Final Fermentation. 1 – 1 1/2 hour. Note: On warmer days, check the loaves after 30 minutes. This is a bread that I will take out to about 90% full-fermentation. It’s cutting it close, but the flavor development and bubble development in this last phase makes it worth the risk. Admittedly, the first few times I made this bread, I over-fermented the loaves and they came out pretty flat, but once I found the sweet spot – yowza! They were incredible!

Bake. Transfer the loaves to a loading peel and score as you would a baguette though perhaps not quite as deep. I personally don’t like pronounced ears on these fatties. 🙂 Bake at 500°F with steam for 12 minutes. Remove steaming container, then reduce oven temp to 425°F and bake for another 12-15 minutes or until the crust is a deep golden brown. You don’t want to take this bread out to chocolate as it will create too thick of a crust.


  1. When shaping, even though you’re rolling the dough out with your hands to form a cylinder, do your best to not press too hard. Be firm, yet gentle in your motions and coax the dough into shape. Because it’s so wet and also due to the moderate gluten development, the dough will tear if you try to muscle it into shape.
  2. When scoring, be absolutely quick and assertive with your blade. It’s not necessary to create an ear and besides, even with a super sharp blade, with this slack of a dough, you won’t be able to dig in. After you score, don’t worry if the loaves appear to deflate. As long as you didn’t beat the shit out of them during shaping, they’ll pop right back up in the oven. 🙂

Recipe: Pane di Como Antico

This bread’s name translates to “bread of Como of the past.” This is now known as pane francese in Italy or French bread, though this “French bread” is quite different in taste and texture from the actual French loaf which has a thinner crust and lighter crumb. But irrespective of all that, this is an ancient bread that is magnificent in both texture and taste and very easy to make.

I adapted this recipe from what I consider to be the definitive book on Italian Bread called “The Italian Baker” by the late Carol Fields. This is a GREAT book. Ms. Fields traveled throughout Italy to learn these recipes directly from local bakers in the regions she visited, so these are authentic.

As with most Italian loaves, this bread is started with a biga the day before, which is much like a poolish, using flour, water and a tiny amount of yeast, only stiffer. A poolish is 100% hydration where a biga can be anywhere from 60%-80% hydration. This recipe’s biga is 80% hydration. Let’s get started!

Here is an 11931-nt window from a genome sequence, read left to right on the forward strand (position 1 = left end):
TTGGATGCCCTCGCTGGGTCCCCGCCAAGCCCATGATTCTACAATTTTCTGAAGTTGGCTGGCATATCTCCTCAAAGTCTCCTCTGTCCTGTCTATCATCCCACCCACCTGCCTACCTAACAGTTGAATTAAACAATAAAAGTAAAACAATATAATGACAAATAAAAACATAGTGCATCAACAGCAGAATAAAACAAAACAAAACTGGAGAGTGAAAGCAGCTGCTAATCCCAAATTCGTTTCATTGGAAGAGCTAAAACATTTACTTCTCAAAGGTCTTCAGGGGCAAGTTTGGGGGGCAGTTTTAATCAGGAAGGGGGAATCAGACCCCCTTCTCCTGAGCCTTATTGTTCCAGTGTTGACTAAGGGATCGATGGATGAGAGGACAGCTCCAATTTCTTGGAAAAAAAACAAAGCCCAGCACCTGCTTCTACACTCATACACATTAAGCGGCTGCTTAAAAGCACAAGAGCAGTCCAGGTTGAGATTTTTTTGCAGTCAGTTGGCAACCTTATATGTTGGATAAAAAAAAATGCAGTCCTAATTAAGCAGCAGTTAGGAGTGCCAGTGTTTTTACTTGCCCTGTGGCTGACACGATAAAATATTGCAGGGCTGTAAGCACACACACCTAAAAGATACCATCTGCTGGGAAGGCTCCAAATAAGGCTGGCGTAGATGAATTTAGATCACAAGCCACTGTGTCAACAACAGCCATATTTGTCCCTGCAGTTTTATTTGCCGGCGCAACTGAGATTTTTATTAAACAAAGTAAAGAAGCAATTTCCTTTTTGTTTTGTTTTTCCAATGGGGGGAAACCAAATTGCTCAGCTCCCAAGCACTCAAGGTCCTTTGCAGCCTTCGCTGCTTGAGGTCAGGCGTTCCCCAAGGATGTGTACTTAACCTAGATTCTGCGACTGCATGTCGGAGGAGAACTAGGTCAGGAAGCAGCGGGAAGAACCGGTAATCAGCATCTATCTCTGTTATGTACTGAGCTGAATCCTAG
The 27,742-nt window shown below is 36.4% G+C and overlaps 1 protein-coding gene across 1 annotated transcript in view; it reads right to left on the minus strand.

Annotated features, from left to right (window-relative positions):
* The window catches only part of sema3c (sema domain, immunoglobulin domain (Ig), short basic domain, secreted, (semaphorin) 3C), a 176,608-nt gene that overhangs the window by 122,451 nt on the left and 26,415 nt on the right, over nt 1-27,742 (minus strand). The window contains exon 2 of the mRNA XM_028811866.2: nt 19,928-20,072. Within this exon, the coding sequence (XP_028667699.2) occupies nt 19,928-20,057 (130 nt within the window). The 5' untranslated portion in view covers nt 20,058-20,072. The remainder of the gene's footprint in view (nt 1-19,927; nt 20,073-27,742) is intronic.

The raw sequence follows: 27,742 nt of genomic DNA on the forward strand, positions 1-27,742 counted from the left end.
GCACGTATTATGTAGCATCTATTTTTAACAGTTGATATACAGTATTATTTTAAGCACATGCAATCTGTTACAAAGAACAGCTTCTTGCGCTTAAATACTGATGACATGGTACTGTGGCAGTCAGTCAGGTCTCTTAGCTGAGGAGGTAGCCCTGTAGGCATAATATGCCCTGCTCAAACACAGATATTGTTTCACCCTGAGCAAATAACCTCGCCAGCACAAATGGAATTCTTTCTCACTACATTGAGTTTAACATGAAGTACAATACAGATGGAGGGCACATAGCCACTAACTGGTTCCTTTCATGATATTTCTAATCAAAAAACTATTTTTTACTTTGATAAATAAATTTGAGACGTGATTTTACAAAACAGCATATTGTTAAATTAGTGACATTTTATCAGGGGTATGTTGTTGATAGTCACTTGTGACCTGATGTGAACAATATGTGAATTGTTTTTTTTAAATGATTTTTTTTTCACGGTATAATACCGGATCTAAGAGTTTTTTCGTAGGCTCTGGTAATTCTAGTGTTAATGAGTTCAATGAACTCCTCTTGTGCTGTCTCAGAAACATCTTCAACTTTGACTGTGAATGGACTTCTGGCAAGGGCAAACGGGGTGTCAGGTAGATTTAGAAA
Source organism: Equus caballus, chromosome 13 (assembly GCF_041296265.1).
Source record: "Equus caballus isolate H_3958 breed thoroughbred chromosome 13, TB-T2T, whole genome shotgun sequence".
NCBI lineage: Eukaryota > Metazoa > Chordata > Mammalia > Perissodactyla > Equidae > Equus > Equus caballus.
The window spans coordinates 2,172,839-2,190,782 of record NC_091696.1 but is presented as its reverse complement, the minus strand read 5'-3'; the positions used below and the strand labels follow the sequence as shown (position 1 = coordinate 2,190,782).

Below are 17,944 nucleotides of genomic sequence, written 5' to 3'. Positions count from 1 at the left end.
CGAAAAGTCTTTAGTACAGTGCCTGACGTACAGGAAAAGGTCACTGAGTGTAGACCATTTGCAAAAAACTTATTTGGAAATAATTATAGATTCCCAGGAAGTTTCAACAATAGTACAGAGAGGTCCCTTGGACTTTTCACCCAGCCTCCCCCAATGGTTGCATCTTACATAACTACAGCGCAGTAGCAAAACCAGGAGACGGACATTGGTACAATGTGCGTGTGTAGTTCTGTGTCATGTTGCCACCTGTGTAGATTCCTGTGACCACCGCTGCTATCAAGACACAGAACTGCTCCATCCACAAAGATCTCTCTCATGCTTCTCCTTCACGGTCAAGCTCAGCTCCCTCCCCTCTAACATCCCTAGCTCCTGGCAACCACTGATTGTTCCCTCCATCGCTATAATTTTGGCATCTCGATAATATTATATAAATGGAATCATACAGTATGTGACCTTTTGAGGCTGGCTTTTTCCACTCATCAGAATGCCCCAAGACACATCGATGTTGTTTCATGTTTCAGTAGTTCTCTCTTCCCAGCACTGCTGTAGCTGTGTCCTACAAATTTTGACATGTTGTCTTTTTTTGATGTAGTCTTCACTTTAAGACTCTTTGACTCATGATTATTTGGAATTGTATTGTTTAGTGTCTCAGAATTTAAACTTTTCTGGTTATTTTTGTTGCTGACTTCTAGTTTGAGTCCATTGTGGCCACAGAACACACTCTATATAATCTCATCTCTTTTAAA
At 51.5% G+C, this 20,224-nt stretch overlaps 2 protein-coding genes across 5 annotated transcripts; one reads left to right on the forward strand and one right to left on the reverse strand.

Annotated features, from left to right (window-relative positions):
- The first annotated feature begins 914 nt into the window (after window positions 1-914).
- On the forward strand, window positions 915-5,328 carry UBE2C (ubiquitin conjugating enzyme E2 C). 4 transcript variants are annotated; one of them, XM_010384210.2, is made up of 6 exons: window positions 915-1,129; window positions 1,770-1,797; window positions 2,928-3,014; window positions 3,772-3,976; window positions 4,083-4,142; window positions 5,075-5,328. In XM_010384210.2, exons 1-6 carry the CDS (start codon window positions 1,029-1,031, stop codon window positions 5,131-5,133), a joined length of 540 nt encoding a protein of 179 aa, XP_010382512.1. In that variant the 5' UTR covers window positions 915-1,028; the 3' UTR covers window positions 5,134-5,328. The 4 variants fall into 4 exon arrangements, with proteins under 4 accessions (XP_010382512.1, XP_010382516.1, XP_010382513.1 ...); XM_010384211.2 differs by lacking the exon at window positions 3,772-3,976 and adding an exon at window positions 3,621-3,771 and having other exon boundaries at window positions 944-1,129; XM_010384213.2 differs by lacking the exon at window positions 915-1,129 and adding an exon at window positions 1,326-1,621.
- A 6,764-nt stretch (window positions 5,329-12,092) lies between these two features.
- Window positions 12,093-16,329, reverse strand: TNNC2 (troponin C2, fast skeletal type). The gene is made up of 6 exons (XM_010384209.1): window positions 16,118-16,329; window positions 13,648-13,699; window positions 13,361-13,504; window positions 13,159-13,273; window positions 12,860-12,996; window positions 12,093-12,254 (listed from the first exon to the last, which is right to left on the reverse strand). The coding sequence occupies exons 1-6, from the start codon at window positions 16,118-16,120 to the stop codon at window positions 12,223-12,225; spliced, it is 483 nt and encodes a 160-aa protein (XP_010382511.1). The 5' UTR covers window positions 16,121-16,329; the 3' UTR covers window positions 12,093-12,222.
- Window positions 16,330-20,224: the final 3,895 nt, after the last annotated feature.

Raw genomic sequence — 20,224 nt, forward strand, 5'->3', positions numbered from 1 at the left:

Overall Formula


Day 1 – Make the Biga

Unbleached AP Flour*100g
Water (75° – 80° F)80g
*I highly recommend using either Bob’s Red Mill or King Arthur, or any unbleached AP flour that has a protein content greater than 11%. Most generic brands are 10%. Gluten development is very difficult with those flours. Also, organic is better.

I’m going to come clean and admit that I actually used my sourdough starter to make an 80% hydration levain. The Italians call this type of biga “Biga Naturale.” My levain was 100% whole wheat, so I didn’t use the whole wheat flour that’s listed in the final dough below.

Mix all the ingredients and let ferment for 12-16 hours at room temperature. As with any preferment, you want to make sure it’s nice and bubbly.

Day 2 – Final Dough

Unbleached AP Flour435g
Whole Wheat Flour65g
Water (80°-85° F)360g
*You may see a recipe online that lists the salt as 16 grams. For this small amount of dough, 16 grams is WAY too much.

**If the weather is cold, adding a little yeast will help the process along.

The Process

According to Carol Fields, Italians predominantly use a mixer to mix up their dough. But you can mix by hand if you choose or if you don’t have a mixer. The process is pretty much the same.

  1. Set aside about 50 grams of the water and dissolve the salt in it.